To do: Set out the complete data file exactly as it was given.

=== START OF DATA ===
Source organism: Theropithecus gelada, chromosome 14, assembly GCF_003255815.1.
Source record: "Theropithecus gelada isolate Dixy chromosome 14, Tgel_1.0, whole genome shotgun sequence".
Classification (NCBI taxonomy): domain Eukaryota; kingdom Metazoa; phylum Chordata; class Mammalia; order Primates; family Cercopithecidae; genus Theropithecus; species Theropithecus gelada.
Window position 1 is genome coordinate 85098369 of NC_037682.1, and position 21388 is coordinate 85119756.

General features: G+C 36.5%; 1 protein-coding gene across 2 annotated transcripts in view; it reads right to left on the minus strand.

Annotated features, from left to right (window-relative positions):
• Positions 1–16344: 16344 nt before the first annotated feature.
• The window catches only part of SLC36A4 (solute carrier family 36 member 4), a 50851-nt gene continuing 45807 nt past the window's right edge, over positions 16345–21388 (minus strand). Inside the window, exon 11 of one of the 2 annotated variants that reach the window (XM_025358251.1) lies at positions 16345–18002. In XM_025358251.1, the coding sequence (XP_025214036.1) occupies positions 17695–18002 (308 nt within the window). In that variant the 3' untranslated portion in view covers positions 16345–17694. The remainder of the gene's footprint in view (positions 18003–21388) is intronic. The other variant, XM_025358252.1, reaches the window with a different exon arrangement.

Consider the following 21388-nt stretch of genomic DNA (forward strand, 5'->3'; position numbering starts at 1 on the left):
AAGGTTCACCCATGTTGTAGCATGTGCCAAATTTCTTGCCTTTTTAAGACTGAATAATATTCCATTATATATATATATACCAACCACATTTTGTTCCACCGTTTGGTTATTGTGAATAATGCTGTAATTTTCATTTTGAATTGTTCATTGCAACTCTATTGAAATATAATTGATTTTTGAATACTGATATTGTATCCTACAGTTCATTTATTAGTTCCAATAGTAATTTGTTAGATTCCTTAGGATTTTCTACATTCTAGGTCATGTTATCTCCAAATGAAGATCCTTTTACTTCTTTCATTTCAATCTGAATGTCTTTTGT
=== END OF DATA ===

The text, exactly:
Source organism: Theropithecus gelada, chromosome 14, assembly GCF_003255815.1.
Source record: "Theropithecus gelada isolate Dixy chromosome 14, Tgel_1.0, whole genome shotgun sequence".
Classification (NCBI taxonomy): domain Eukaryota; kingdom Metazoa; phylum Chordata; class Mammalia; order Primates; family Cercopithecidae; genus Theropithecus; species Theropithecus gelada.
Window position 1 is genome coordinate 85098369 of NC_037682.1, and position 21388 is coordinate 85119756.

General features: G+C 36.5%; 1 protein-coding gene across 2 annotated transcripts in view; it reads right to left on the minus strand.

Annotated features, from left to right (window-relative positions):
• Positions 1–16344: 16344 nt before the first annotated feature.
• The window catches only part of SLC36A4 (solute carrier family 36 member 4), a 50851-nt gene continuing 45807 nt past the window's right edge, over positions 16345–21388 (minus strand). Inside the window, exon 11 of one of the 2 annotated variants that reach the window (XM_025358251.1) lies at positions 16345–18002. In XM_025358251.1, the coding sequence (XP_025214036.1) occupies positions 17695–18002 (308 nt within the window). In that variant the 3' untranslated portion in view covers positions 16345–17694. The remainder of the gene's footprint in view (positions 18003–21388) is intronic. The other variant, XM_025358252.1, reaches the window with a different exon arrangement.

Consider the following 21388-nt stretch of genomic DNA (forward strand, 5'->3'; position numbering starts at 1 on the left):
AAGGTTCACCCATGTTGTAGCATGTGCCAAATTTCTTGCCTTTTTAAGACTGAATAATATTCCATTATATATATATATACCAACCACATTTTGTTCCACCGTTTGGTTATTGTGAATAATGCTGTAATTTTCATTTTGAATTGTTCATTGCAACTCTATTGAAATATAATTGATTTTTGAATACTGATATTGTATCCTACAGTTCATTTATTAGTTCCAATAGTAATTTGTTAGATTCCTTAGGATTTTCTACATTCTAGGTCATGTTATCTCCAAATGAAGATCCTTTTACTTCTTTCATTTCAATCTGAATGTCTTTTGT